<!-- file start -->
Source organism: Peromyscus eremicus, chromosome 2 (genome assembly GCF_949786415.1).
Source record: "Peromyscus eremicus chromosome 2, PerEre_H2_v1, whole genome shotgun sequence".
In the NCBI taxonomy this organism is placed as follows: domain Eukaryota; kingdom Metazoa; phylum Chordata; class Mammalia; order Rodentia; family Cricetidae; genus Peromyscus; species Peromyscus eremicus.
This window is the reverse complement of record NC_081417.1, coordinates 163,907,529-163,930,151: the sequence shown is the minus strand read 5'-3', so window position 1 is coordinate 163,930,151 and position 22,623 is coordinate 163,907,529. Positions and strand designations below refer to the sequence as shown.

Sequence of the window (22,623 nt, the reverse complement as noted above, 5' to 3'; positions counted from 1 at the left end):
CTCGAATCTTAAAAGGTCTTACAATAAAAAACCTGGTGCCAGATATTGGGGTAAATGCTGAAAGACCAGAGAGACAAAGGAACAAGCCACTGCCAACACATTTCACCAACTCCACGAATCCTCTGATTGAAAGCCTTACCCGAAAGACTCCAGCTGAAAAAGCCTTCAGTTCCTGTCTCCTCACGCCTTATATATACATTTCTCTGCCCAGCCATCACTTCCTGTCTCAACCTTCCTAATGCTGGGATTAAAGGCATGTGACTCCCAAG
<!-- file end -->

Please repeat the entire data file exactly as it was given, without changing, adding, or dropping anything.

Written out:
Source organism: Peromyscus eremicus, chromosome 2 (genome assembly GCF_949786415.1).
Source record: "Peromyscus eremicus chromosome 2, PerEre_H2_v1, whole genome shotgun sequence".
In the NCBI taxonomy this organism is placed as follows: domain Eukaryota; kingdom Metazoa; phylum Chordata; class Mammalia; order Rodentia; family Cricetidae; genus Peromyscus; species Peromyscus eremicus.
This window is the reverse complement of record NC_081417.1, coordinates 163,907,529-163,930,151: the sequence shown is the minus strand read 5'-3', so window position 1 is coordinate 163,930,151 and position 22,623 is coordinate 163,907,529. Positions and strand designations below refer to the sequence as shown.

Sequence of the window (22,623 nt, the reverse complement as noted above, 5' to 3'; positions counted from 1 at the left end):
CTCGAATCTTAAAAGGTCTTACAATAAAAAACCTGGTGCCAGATATTGGGGTAAATGCTGAAAGACCAGAGAGACAAAGGAACAAGCCACTGCCAACACATTTCACCAACTCCACGAATCCTCTGATTGAAAGCCTTACCCGAAAGACTCCAGCTGAAAAAGCCTTCAGTTCCTGTCTCCTCACGCCTTATATATACATTTCTCTGCCCAGCCATCACTTCCTGTCTCAACCTTCCTAATGCTGGGATTAAAGGCATGTGACTCCCAAG